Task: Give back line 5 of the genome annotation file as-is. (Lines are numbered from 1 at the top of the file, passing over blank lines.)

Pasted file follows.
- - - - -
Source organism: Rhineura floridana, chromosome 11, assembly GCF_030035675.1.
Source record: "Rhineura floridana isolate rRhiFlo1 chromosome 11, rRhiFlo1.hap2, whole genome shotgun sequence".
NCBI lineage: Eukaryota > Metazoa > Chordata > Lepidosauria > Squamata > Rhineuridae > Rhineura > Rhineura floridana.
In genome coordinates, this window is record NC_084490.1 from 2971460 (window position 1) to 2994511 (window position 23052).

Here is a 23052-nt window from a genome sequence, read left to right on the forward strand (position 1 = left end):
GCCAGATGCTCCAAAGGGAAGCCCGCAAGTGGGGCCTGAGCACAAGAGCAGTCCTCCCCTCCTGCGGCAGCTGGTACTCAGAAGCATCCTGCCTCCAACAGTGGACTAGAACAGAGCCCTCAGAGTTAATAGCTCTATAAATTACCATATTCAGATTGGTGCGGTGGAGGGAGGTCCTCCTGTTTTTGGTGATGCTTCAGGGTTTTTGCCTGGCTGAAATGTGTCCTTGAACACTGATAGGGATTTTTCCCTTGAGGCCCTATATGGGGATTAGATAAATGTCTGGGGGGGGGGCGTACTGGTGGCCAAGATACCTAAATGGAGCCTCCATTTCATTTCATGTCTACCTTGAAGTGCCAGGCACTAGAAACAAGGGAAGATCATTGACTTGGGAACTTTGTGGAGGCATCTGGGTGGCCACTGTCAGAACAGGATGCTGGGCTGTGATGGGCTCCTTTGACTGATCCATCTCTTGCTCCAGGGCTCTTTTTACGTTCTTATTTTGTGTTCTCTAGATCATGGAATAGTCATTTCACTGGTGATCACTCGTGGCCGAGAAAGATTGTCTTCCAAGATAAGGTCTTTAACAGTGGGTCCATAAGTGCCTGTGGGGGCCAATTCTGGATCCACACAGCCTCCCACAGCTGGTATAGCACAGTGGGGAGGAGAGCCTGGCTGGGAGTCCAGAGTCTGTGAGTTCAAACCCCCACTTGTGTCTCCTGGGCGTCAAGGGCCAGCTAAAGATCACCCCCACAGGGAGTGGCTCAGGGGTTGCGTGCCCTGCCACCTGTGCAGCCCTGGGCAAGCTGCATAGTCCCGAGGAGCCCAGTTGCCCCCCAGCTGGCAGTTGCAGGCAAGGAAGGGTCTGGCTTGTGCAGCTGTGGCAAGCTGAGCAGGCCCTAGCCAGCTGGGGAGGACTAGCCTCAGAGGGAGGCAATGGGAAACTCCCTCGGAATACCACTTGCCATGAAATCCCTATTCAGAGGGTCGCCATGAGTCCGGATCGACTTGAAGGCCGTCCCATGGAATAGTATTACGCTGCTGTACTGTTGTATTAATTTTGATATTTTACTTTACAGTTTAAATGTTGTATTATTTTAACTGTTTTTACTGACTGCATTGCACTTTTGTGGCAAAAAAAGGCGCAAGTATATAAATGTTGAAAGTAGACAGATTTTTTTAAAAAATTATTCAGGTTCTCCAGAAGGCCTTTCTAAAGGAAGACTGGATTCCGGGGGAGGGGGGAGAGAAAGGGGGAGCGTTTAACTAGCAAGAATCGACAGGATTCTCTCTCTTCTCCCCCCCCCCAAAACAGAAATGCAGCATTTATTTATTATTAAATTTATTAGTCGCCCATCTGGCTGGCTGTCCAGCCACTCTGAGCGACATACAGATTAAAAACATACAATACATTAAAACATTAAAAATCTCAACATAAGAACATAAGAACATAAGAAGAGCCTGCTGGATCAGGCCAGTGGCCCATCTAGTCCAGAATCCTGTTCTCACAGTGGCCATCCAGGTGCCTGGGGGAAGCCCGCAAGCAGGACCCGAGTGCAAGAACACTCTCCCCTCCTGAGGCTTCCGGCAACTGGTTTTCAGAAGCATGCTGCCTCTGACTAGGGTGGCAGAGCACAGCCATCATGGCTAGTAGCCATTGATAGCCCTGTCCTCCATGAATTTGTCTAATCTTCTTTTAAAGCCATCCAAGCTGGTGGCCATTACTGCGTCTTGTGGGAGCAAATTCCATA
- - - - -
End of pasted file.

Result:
Here is a 23052-nt window from a genome sequence, read left to right on the forward strand (position 1 = left end):